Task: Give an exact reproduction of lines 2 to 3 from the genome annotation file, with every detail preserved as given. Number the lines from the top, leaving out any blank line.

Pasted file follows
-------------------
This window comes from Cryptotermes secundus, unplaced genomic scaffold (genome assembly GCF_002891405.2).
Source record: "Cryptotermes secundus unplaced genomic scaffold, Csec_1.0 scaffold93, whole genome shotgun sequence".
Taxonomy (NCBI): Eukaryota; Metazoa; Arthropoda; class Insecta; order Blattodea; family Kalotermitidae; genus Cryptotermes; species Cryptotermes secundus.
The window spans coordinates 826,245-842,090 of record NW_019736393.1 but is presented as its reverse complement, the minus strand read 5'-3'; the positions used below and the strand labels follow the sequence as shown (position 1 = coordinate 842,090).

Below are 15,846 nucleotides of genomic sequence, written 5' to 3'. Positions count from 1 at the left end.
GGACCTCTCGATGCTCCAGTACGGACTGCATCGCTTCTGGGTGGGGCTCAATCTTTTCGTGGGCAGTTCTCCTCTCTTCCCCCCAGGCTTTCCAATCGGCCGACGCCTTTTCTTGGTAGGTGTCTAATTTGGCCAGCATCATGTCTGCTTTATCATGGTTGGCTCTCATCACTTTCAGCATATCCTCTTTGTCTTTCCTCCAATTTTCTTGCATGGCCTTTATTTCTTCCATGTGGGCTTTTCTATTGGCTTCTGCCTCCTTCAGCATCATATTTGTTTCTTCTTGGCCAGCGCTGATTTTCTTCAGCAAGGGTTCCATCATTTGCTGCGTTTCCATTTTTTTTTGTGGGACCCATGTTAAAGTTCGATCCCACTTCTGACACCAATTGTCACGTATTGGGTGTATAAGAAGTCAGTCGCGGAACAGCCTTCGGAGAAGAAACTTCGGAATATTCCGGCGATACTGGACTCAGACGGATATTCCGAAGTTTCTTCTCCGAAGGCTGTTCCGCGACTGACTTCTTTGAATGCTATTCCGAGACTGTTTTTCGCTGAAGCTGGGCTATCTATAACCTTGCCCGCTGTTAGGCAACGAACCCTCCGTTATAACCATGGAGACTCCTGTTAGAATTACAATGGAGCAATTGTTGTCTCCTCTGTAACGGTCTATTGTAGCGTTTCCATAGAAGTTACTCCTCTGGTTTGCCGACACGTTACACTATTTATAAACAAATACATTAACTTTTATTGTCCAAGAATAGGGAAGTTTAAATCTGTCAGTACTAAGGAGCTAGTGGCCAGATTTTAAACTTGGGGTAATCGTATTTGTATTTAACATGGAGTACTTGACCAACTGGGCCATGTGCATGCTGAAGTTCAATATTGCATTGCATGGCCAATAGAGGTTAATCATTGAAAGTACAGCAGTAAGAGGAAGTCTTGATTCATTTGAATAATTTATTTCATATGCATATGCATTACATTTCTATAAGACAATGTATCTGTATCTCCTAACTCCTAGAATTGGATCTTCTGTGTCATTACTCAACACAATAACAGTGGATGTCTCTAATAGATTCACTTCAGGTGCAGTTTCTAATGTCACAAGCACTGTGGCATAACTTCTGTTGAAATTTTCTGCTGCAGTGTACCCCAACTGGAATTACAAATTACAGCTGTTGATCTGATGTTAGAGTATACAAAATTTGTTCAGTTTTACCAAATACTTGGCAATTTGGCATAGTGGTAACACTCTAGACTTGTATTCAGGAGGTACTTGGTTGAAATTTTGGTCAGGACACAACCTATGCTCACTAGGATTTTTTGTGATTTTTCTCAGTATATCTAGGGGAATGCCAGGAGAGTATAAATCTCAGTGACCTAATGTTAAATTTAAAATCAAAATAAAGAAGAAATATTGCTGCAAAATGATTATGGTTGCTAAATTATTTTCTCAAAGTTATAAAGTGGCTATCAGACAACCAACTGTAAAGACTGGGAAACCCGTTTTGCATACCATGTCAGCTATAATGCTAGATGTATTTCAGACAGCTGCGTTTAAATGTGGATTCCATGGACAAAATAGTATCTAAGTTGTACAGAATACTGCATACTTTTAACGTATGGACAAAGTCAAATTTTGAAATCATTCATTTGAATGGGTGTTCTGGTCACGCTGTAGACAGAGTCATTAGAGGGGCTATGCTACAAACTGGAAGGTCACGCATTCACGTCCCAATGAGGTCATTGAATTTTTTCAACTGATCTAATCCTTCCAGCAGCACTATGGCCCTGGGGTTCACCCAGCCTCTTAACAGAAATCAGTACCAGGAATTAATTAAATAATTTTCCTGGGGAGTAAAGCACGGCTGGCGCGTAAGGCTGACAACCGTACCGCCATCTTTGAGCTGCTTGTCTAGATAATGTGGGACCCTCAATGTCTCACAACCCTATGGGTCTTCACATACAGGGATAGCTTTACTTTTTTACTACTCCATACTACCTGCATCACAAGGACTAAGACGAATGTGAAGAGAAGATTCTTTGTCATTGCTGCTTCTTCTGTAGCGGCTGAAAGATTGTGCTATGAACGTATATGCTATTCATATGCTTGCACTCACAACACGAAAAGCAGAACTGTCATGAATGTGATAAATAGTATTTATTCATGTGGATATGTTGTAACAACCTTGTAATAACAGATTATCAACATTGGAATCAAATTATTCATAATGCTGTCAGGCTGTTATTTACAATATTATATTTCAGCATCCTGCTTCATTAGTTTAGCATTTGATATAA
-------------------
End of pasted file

Source record: "Cryptotermes secundus unplaced genomic scaffold, Csec_1.0 scaffold93, whole genome shotgun sequence".
Taxonomy (NCBI): Eukaryota; Metazoa; Arthropoda; class Insecta; order Blattodea; family Kalotermitidae; genus Cryptotermes; species Cryptotermes secundus.